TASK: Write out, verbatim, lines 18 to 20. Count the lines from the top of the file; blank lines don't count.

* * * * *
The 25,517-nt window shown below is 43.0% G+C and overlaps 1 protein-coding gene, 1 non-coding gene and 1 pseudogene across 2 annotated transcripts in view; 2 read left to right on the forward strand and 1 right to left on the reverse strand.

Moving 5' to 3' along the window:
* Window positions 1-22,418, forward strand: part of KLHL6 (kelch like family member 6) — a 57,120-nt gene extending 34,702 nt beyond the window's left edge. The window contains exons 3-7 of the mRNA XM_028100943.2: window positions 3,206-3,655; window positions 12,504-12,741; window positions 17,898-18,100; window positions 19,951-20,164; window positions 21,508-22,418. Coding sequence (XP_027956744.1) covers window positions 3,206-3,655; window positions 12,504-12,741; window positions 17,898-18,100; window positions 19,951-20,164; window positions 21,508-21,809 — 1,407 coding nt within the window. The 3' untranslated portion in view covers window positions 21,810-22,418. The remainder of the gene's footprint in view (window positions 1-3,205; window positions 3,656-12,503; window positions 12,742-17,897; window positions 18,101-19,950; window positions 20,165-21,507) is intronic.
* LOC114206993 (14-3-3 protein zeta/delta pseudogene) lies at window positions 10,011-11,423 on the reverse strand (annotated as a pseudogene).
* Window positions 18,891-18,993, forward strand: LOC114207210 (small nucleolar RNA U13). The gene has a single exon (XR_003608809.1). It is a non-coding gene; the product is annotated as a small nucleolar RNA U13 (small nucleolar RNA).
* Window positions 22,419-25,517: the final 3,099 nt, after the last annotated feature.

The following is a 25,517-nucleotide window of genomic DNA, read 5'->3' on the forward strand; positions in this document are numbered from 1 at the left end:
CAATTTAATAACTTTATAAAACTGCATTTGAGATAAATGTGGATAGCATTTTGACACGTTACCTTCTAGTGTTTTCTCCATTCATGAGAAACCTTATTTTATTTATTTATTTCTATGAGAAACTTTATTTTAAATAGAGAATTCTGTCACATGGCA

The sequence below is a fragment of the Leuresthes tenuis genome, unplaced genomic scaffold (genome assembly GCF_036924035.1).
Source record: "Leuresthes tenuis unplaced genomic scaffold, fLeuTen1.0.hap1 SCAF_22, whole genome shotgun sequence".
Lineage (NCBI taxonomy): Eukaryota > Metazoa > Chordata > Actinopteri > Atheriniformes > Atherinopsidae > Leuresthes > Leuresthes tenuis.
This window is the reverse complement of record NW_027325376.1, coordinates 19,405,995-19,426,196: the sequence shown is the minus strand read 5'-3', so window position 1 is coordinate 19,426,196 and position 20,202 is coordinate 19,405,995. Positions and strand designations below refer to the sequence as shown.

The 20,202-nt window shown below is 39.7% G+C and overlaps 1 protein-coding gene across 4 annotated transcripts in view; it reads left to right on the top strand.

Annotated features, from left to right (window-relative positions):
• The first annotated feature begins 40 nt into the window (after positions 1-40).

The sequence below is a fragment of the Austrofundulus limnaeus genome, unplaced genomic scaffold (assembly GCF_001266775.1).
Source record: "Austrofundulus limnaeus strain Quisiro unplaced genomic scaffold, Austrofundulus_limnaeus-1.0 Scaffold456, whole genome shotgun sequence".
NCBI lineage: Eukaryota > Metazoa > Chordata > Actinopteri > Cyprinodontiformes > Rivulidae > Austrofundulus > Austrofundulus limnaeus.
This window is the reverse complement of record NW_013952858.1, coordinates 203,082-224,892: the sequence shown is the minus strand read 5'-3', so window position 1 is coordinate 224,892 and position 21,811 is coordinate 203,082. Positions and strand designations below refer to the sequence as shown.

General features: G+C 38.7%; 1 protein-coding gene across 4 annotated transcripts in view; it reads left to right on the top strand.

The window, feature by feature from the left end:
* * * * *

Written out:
NCBI lineage: Eukaryota > Metazoa > Chordata > Actinopteri > Cyprinodontiformes > Rivulidae > Austrofundulus > Austrofundulus limnaeus.
This window is the reverse complement of record NW_013952858.1, coordinates 203,082-224,892: the sequence shown is the minus strand read 5'-3', so window position 1 is coordinate 224,892 and position 21,811 is coordinate 203,082. Positions and strand designations below refer to the sequence as shown.

General features: G+C 38.7%; 1 protein-coding gene across 4 annotated transcripts in view; it reads left to right on the top strand.